The first part of this is obviously true, and indeed understated (as phrased, all it says is that there are two or more such individuals). Many e-cigarette users transition off of smoking gradually, and given the trends, the number in that transition phase is probably increasing. Some of them might never complete the transition. However, there is overwhelming evidence that smoking less is better than smoking more, and there is no reason to believe that there is any synergistic harm from smoking less while also using e-cigarettes. Thus the health impacts are, in fact, known to be positive.
Again, the referenced clinical cessation experiment tells us nothing about what is happening in the world, and thus is irrelevant to the claim. What I believe we are witnessing there is the freshman term-paper phenomenon of authors relying on the aside introductory assertions of other authors that are not supported by the reported research in question. Instead of vetting the assertions by trying to trace them back to real evidence — which, if found, should be what is cited, not the secondary summary statement in an irrelevant research report — naive authors often act as if anything that someone wrote down must be true.
Although the health consequences of e-cigarettes are not well understood because of their relatively new entrance into the market, the health concerns and addictive properties of other tobacco products have been widely recognized in Surgeon General Reports and scientific literature.
It is difficult to tell exactly what they are claiming here, due to a complete lack of citations. While random[*] citations are sprinkled throughout most of the text, this statement that explicitly refers to previous literature includes none. [*That adjective is perhaps hyperbole, but not too far from being literally true.]
The first part of the sentence is another example of conflating lack of exact knowledge with lack of sufficient knowledge at the relevant level. No, we do not know the health consequences of e-cigarette use within a factor of two or four. But we do have sufficient evidence to conclude that the risk is in the range of two orders of magnitude less than that from smoking. Needless to say, reference to “other tobacco products” (which includes the aforementioned little cigars, which are basically the same as cigarettes) is irrelevant. There is a complete failure to recognize the known differences among products.
My reference to little cigars is not out of context. The next statement in the document is:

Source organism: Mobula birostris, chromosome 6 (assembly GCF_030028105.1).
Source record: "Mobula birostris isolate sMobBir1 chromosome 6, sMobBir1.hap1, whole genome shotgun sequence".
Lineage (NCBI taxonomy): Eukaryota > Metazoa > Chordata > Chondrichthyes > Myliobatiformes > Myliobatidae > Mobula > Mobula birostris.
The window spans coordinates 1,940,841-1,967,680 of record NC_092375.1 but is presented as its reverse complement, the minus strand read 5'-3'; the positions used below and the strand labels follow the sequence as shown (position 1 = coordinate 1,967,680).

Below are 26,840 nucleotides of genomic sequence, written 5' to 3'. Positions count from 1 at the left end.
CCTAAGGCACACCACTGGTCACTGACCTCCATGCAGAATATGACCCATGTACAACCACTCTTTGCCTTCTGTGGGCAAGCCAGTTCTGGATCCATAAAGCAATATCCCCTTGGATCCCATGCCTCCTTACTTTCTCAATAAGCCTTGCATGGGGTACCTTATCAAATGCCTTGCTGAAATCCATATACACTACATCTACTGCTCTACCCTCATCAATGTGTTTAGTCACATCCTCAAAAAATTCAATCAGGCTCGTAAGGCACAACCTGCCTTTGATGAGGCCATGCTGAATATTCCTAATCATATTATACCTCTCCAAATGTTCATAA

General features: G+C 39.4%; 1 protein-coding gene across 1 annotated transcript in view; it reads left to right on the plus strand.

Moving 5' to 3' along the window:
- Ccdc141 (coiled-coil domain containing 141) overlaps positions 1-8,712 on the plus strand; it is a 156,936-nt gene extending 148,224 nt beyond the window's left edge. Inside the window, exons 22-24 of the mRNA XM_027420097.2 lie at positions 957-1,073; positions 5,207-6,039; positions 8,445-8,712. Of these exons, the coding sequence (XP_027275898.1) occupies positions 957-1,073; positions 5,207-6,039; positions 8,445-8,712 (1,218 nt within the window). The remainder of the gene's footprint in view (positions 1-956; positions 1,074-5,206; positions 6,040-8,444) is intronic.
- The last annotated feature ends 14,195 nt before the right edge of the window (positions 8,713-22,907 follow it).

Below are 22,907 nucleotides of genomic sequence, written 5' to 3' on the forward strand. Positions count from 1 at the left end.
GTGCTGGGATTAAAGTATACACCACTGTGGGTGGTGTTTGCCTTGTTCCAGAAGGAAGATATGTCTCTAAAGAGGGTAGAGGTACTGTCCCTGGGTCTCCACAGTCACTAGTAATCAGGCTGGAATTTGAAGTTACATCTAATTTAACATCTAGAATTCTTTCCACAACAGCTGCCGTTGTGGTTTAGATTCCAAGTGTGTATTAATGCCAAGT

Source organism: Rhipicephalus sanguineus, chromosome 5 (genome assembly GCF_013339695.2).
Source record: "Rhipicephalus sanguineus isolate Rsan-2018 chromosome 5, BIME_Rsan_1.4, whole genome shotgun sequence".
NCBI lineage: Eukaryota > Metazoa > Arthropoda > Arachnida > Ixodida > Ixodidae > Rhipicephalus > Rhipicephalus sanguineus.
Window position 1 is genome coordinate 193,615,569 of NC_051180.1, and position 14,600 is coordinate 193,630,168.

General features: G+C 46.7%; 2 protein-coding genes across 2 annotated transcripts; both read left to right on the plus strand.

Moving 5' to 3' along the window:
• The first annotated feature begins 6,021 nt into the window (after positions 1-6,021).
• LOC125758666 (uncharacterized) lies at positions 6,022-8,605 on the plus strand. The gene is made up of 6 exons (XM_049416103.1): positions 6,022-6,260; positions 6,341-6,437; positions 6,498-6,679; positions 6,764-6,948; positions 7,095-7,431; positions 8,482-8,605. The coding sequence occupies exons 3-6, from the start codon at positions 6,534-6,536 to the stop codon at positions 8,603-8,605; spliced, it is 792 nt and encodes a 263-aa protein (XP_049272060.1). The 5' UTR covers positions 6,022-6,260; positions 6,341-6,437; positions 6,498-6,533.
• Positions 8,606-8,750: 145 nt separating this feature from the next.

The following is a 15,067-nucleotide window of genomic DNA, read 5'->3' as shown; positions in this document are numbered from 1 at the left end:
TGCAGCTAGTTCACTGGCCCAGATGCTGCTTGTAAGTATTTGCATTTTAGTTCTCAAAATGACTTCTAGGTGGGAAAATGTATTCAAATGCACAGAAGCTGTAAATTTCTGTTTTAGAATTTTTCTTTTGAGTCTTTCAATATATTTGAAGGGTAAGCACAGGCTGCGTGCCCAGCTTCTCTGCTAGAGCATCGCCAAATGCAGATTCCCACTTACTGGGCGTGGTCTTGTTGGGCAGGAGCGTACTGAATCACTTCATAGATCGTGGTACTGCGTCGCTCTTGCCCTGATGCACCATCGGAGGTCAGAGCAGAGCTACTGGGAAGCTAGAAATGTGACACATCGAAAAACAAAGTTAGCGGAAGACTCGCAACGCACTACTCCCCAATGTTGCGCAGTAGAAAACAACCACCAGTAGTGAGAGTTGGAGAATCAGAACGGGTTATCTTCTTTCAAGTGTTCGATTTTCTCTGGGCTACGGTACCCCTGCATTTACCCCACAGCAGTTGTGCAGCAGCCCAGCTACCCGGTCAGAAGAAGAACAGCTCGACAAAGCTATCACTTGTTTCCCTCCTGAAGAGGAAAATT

When similar products are taxed or regulated differently, substitutions across products occur. For example, industry documents indicate that tobacco firms have been aware of disparities in the legal treatment of cigarettes and cigars and have made efforts to develop small cigars that cigarette smokers would smoke (Refs. 20 and 21). Sales of small cigars quadrupled in the early 1970s, when cigars were taxed at a much lower rate than cigarettes and cigarette (but not small cigar) advertisements were banned from television and radio (Ref. 21).
This discussion of non-cigarette combustibles continues for the remainder of p.22. While I am not analyzing FDA’s understanding of combustibles, the following is telling about their epistemic approach:
While researchers posited that this change in prevalence rates is likely due to the lower taxes (and ultimately lower cost to the consumer) ([Ref 22] at 566), the lack of regulation over certain tobacco products may be a contributing factor. Without a common regulatory framework, tobacco firms can exploit differences in regulatory requirements to drive consumers to different product markets.
Even though FDA acknowledges that there is general agreement that the substitution of products is driven primarily by different tax rates, they assert, without support, that their regulation (which does not change tax rates) would matter. Reading between the lines, what they seem to be saying is “we intended to ban the flavors that some people prefer in these other combustible products, and then there will be less desire to use them rather than cigarettes.” Or perhaps what they have in mind is advertising. What is important is that FDA is making hand-waving assertions about regulation per se having some particular impact (which is obviously not true) without offering any support for why particular regulation would have an impact. They are clearly avoiding communicating what regulation they intend that they think would have an impact. In other words, they are reporting their unsubstantiated guesses about the impact of a hidden agenda.